Supporters of President Donald Trump’s hardline policies on immigration often insist that they don’t actually have a problem with immigrants, but only oppose those who come to the U.S. illegally. But such a stance conveniently ignores the many ways in which Trump and his administration have made legal immigration to the U.S. more difficult.

White House immigration czar Ken Cuccinelli earlier this month announced that the federal government would begin denying green cards to immigrants who use public assistance, a move that drew a lawsuit from New York, Connecticut and Vermont this week. It’s part of an ongoing effort by the White House to restrict immigration to wealthier, whiter applicants, based on misguided thinking by presidential advisers from privileged backgrounds who assume that poverty is not a temporary state, but rather a permanent condition stemming from an immutable character flaw.

Two days after announcing the measure, Cuccinelli insisted that the famous Emma Lazarus poem etched at the base of the Statue of Liberty welcoming “your tired, your poor / your huddled masses yearning to breathe free” was actually “of course referring back to people coming from Europe” who “can stand on their own two feet.

“We want to see people coming to this country who are self-sufficient,” Cuccinelli said. “That’s a core principle of the American dream.”

It’s worth noting that Cuccinelli’s ancestors hailed from Ireland and Italy, two nations that were among the waves of European emigration to the U.S. in the 19th century as destitute people sought to escape economic hardship. Some, such as Scottish immigrant Andrew Carnegie, came from austere lower-class families and arrived in the U.S. with no specialized training but rose through hard work and ingenuity to become titans of American industry.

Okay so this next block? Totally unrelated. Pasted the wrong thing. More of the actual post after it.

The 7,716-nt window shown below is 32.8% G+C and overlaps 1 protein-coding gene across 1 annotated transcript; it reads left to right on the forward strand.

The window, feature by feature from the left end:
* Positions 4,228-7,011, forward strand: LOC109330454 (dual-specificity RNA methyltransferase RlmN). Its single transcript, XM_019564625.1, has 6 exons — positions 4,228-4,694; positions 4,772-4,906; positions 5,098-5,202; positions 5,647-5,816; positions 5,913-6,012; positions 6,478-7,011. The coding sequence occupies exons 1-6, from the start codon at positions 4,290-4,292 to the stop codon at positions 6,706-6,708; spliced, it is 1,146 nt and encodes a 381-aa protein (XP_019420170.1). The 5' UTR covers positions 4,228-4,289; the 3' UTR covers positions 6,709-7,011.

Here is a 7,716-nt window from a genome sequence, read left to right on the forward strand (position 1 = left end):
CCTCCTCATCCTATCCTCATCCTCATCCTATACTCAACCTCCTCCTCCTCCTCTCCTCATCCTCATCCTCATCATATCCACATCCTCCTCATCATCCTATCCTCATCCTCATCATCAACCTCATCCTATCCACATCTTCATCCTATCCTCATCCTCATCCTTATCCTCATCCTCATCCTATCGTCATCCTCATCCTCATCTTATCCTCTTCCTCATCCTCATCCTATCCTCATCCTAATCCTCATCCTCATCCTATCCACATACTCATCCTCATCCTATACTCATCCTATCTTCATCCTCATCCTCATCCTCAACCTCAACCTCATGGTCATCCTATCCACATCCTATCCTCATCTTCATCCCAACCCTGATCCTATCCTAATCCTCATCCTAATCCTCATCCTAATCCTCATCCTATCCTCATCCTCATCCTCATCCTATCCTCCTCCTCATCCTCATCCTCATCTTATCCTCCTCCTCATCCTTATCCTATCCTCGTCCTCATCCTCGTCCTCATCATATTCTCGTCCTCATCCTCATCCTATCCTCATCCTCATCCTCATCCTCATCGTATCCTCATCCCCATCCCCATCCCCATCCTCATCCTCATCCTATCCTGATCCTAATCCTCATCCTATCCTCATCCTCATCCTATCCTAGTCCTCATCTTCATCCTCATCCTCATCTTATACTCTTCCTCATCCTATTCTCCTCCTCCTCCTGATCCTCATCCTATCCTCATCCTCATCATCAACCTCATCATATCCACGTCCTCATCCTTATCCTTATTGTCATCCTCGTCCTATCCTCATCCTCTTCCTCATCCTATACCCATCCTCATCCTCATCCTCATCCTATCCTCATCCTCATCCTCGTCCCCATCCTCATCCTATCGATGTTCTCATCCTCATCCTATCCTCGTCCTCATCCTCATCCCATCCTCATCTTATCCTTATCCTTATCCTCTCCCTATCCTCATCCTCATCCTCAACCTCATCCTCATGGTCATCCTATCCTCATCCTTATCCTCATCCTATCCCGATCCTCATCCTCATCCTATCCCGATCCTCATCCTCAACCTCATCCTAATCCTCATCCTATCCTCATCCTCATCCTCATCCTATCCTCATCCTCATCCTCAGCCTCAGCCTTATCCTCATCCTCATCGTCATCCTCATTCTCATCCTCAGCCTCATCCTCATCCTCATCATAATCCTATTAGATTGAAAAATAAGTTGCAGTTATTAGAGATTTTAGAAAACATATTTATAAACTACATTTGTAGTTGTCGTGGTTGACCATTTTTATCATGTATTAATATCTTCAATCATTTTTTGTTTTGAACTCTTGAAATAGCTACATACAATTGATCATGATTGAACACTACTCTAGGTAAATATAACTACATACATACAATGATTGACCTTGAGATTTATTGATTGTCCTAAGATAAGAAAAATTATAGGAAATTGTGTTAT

Trump’s own mother, Mary Anne MacLeod, was the daughter of a humble Scottish fisherman in a subsistence farming family. She arrived in New York City uninvited in 1930 with only $50 and no discernible skills, having only attended school until eighth grade, telling authorities she would work as a “domestic.” She spent years working as a nanny and other odd jobs before becoming a citizen in 1942.

In our region, it’s easy to forget that self-made billionaire Hamdi Ulukaya, CEO of Chenango County-based yogurt giant Chobani, wasn’t obviously destined for great success from the start. Ulukaya, a Kurd, was born into a family of dairy farmers in a small village in eastern Turkey. He moved to Long Island to attend college in his early 20s, then moved upstate to work on a farm when he noticed a closed-down Kraft foods plant for sale. With his own persistence and some funding from the Small Business Administration, Ulukaya bought the plant and became a classic rags-to-riches story. As relates to the federal budget, the money spent on immigrant assistance is a mere drop in the bucket. The Associated Press reports that just 6.5% of those participating in Medicaid and 8.8% of those on food assistance are non-citizens. Given that Trump’s fiscal policies are on track to produce a $1 trillion budget deficit next year according to the Congressional Budget Office, it’s doubtful that the green-card crackdown has anything to do with fiscal responsibility. Rather, it’s more likely that Trump is taking an opportunity to once again pander to xenophobes.

The White House’s hatred toward immigrants is not merely immoral, it’s impractical. If immigrants such as Carnegie and Ulukaya had been turned away from the U.S. for lack of means, they would have either languished in obscurity or made some other country great.

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